Governments of Canada and Alberta support Aboriginal skills development
EDMONTON, March 13, 2013 /CNW/ - In Alberta, 350 Aboriginal people will be trained for high-demand jobs in the energy sector, thanks to investments from the Governments of Canada and Alberta, and other partners. The announcement was made today by the Honourable Laurie Hawn, Member of Parliament for Edmonton Centre, on behalf of the Honourable Diane Finley, Minister of Human Resources and Skills Development, and the Honourable Robin Campbell, Alberta Minister of Aboriginal Relations.
Governments, industry, trade unions, training organizations and Aboriginal communities are investing close to $7 million in this training initiative that is designed to address Alberta's critical skills shortages and build better futures for Aboriginal people.
"Our government's top priorities are creating jobs, economic growth and long-term prosperity," said Mr. Hawn. "It's important that Canadians have the skills and training they need to succeed. That's why, through the Skills and Partnership Fund, our government works with partners to ensure Aboriginal people can take full advantage of economic opportunities."
Through the Skills and Partnership Fund, the Government of Canada is contributing over $1.9 million to the Trade Winds to Success Training Society to provide Aboriginal people with training and work experience in various energy-related occupations, in particular in Alberta's oil and gas sector. These include jobs such as boilermakers, carpenters, electricians, welders and pipefitters.
The Government of Alberta will also invest $1.6 million in the project through the through the Ministries of Human Services and Aboriginal Relations.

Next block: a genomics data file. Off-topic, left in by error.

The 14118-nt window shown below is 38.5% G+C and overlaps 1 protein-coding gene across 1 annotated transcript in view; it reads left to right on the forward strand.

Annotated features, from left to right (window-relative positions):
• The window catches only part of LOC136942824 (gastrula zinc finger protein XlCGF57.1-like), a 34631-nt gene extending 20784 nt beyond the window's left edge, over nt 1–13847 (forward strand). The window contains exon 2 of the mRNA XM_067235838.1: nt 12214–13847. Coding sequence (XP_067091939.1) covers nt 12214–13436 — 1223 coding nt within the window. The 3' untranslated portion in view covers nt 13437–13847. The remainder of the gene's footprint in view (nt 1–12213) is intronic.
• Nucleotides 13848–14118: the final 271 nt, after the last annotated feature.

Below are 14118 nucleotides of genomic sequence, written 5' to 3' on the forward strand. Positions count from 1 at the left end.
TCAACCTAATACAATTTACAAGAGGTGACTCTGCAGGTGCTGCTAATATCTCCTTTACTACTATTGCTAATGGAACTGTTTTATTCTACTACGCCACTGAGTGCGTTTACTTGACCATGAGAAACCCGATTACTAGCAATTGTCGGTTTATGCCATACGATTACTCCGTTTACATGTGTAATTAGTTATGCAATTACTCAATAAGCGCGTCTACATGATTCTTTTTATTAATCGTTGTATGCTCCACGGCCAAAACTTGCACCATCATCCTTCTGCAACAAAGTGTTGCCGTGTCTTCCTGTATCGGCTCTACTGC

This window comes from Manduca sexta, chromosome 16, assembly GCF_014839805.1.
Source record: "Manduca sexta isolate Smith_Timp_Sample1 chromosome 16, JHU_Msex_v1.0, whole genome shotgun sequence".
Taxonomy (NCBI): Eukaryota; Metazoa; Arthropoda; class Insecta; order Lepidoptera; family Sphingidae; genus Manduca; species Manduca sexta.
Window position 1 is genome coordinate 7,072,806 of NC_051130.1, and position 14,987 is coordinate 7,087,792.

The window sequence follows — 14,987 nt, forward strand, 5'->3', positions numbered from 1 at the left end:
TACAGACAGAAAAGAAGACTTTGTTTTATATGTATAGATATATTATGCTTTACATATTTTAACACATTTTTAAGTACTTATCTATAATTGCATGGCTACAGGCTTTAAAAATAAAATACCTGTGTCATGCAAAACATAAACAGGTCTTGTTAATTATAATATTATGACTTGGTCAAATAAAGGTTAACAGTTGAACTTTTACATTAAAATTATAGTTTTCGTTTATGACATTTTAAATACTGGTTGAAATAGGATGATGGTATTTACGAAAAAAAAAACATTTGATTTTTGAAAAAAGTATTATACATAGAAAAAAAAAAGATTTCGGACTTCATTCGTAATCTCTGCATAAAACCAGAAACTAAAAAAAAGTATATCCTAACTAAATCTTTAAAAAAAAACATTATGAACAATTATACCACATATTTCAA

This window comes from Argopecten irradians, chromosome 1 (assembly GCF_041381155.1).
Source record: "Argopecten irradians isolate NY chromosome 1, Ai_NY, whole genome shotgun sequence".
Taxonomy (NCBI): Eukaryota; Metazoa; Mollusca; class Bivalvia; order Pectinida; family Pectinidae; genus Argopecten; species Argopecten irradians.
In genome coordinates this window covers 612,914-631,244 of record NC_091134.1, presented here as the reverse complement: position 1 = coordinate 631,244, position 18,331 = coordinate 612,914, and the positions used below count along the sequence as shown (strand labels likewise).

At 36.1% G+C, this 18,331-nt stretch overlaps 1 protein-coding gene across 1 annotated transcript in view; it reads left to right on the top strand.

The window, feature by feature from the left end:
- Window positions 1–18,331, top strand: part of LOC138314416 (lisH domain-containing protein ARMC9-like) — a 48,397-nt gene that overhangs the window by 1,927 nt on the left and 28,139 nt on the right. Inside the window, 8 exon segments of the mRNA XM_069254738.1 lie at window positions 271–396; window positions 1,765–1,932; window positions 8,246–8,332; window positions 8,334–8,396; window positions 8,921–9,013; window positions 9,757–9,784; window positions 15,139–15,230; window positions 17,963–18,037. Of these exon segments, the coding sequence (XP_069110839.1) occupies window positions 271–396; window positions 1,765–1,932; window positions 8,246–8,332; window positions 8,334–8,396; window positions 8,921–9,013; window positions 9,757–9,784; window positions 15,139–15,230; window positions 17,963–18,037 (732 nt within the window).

"The Alberta Government is a proud partner of the Trade Winds to Success Training Society, which has helped more than 500 Aboriginal Albertans build brighter futures for themselves and their families since 2005," said Minister Campbell. "We are committed to working with Aboriginal communities to ensure they can take advantage of the opportunities available in our province and reach their full potential."
"The Board of Directors, Trade Winds to Success Training Society staff and, most importantly, the Aboriginal people we serve, would like to thank the federal and provincial governments for their financial support through the Skills and Partnership Fund," said Deborah Munroe, Executive Director, Trade Winds to Success Training Society. "This funding will allow us to continue doing what we do best—putting Aboriginal people to work in the trades."
There are 10 other partners, including the Oteenow Employment & Training Society, Community Futures Treaty Seven, ConocoPhillips and the Alberta Carpenters Training Centre that are making significant investments in this initiative.
The Skills and Partnership Fund is part of the Government of Canada's approach to help First Nations, Métis and Inuit get training and work experience to secure meaningful long-term employment.
Launched in July 2010, the Skills and Partnership Fund (SPF) encourages Aboriginal organizations to create partnerships with government, business and community organizations that drive change, improve skills training and create opportunities for Aboriginal people.
SPF responds to the changing needs and priorities of the labour market while providing opportunities for Aboriginal people to fully participate in Canada's economy. The Government of Canada is investing $210 million over five years in this partnership-based, opportunity-driven fund.
The Government of Canada also funds the Aboriginal Skills and Employment Training Strategy, which is an integrated approach to Aboriginal labour market programming that links training to labour market demand. The Strategy supports more than 80 Aboriginal organizations in the delivery of programs and services to increase Aboriginal participation in the Canadian labour market. It focuses on three strategic priorities: supporting skills development; fostering partnerships with the private sector and the provinces and territories; and accountability and results. The program was launched in April 2010 with funding of $1.6 billion over five years.
SOURCE: Human Resources and Skills Development CanadaFor further information:
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